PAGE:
Just to the E of Cape Zoster and the S end of Mt. Hymettos is a small
plain, in area little more than 3.2 km deep and 1.6 km wide, its limits clearly
marked by the sea to the S, Hymettos to the W, and lesser hills to N and E. Until
recently the plain's center of habitation was at Vari, a town centrally located
at the place where the coastal road from Athens enters the plain on its W edge
through a natural break in the long chain of Hymettos. Today a second, rapidly
expanding, community has been established at the seashore, with the name of Varkiza.
In Classical antiquity this plain was in all probability the deme of Anagyrous, placed by Strabo in his list of coastal demes after Halai Aixonides (with a sanctuary at Zoster) but before Thorai (9.1.21), and described by Pausanias as having as a notable feature a shrine of the Mother of the Gods (1.31.1). While the position of this last has not been established, no doubt surrounds the location of the deme-center: It was at Vari, where a great variety of remains have been unearthed, many illicitly. Even so, the picture they present is one of a city-state in miniature.
The hill directly W of Van and S of the road from Athens can be considered the acropolis of Anagyrous. Its peak is fortified by a low rubble wall; within this enclosure at the summit are traces of a building and perhaps an altar. The fort was occupied at least in the 5th c. B.C., and would have made an excellent signaling station. Lower down the hill, on a ridge overlooking the town, is a group of more than 20 closely set buildings of various shapes--circular, rectangular, apsidal--from the archaic period, whence was recovered literally thousands of offerings of terracotta and metal. Some, if not most, of these structures must have been places of popular worship. In another part of the hill, at the same level, is the foundation of a small Classical sanctuary. On the hill's lowest slopes, to the E there are copious remains of walls and building blocks from the living quarters of the Classical settlement, while to the N, alongside the road from Athens, is a large cemetery with well preserved grave-terraces of the 5th and 4th c. B.C.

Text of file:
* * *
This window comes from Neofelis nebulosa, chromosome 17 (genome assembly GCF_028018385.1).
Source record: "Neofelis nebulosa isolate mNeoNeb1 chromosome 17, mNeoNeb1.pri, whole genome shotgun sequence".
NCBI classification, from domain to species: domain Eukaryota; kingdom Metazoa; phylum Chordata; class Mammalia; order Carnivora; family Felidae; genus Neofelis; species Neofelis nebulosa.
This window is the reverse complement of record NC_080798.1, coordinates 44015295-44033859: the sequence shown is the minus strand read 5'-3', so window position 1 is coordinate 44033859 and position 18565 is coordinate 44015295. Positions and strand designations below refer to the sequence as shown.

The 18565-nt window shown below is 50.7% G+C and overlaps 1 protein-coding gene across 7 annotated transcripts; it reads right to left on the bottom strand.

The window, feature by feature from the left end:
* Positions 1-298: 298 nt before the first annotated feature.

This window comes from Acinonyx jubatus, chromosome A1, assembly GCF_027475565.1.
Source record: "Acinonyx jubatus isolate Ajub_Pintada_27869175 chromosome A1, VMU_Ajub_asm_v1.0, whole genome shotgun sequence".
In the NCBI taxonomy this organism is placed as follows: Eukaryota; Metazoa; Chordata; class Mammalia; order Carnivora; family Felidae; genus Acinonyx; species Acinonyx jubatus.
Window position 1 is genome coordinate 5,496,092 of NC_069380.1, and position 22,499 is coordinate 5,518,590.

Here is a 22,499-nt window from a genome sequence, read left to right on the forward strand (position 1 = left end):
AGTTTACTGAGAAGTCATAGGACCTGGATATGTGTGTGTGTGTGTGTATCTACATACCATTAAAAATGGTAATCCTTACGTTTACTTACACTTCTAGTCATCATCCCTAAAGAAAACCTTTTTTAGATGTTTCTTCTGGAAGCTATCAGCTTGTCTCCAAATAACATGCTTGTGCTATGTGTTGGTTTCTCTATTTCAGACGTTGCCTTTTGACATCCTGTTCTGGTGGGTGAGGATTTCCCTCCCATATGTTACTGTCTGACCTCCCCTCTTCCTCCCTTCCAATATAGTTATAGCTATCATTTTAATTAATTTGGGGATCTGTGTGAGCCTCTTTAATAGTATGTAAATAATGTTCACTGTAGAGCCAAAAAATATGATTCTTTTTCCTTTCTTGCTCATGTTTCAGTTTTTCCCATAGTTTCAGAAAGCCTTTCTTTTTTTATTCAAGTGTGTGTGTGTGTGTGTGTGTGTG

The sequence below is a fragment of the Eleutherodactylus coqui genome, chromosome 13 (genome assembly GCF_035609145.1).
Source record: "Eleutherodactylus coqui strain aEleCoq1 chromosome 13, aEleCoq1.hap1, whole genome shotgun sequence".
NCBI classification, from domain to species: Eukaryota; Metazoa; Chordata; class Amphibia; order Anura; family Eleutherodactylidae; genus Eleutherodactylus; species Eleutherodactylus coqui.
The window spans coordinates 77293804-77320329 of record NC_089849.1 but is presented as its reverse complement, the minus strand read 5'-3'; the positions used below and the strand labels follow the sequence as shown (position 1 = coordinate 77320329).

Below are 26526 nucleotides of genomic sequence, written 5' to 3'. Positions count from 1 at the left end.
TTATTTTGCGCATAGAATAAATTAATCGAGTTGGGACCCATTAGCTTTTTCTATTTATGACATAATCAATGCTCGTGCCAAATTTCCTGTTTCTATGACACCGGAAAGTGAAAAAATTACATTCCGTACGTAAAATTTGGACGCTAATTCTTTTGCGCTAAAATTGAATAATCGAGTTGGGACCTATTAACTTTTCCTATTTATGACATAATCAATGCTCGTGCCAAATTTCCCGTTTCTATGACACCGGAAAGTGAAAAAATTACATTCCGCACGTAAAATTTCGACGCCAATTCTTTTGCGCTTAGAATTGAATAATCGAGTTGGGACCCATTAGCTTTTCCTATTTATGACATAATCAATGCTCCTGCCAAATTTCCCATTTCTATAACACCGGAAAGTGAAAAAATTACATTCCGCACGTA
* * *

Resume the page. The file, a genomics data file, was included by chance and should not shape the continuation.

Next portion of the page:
A second, and more important, cemetery lies a little to the N of Vari, where graves and grave-enclosures from Late Geometric to late archaic times have been either excavated or pillaged. From here comes much of the remarkable collection of early Attic black-figure pottery displayed in the National Museum at Athens. These funerary offerings, as well as some sculptured monuments originally from the same area, make it obvious that in the archaic period Vari must have been home for at least one rich aristocratic family.
A few isolated structures, probably farmhouses, have been noticed elsewhere in the plain. One of these, on the same slope of Hymettos as the Cave of the Nymphs but lower, on a spur above a narrow valley entered from the plain, has been recently excavated. It was a rural villa, of the pastas type, with its rooms built around three sides of a courtyard and screened by porticos. It had a short existence, ca. 330-280 B.C.
C.W.J. Eliot, ed.
This text is from: The Princeton encyclopedia of classical sites, Princeton University Press 1976. Cited Nov 2002 from Perseus Project URL below, which contains 2 image(s), bibliography & interesting hyperlinks.
Anagyrus (Anagurous, -ountos: Eth. Anagurasios), a demus of Attica, belonging to the tribe Erechtheis, situated S. of Attica near the promontory Zoster. Pausanias mentions at this place a temple of the mother of the gods. The ruins of Anagyrus have been found near Vari. (Strab. p. 398; Paus. i. 31. § 1; Harpocrat., Suid., Steph. B.; Leake, Demi of Attica, p. 56.)
This text is from: Dictionary of Greek and Roman Geography (1854) (ed. William Smith, LLD). Cited July 2004 from The Perseus Project URL below, which contains interesting hyperlinks
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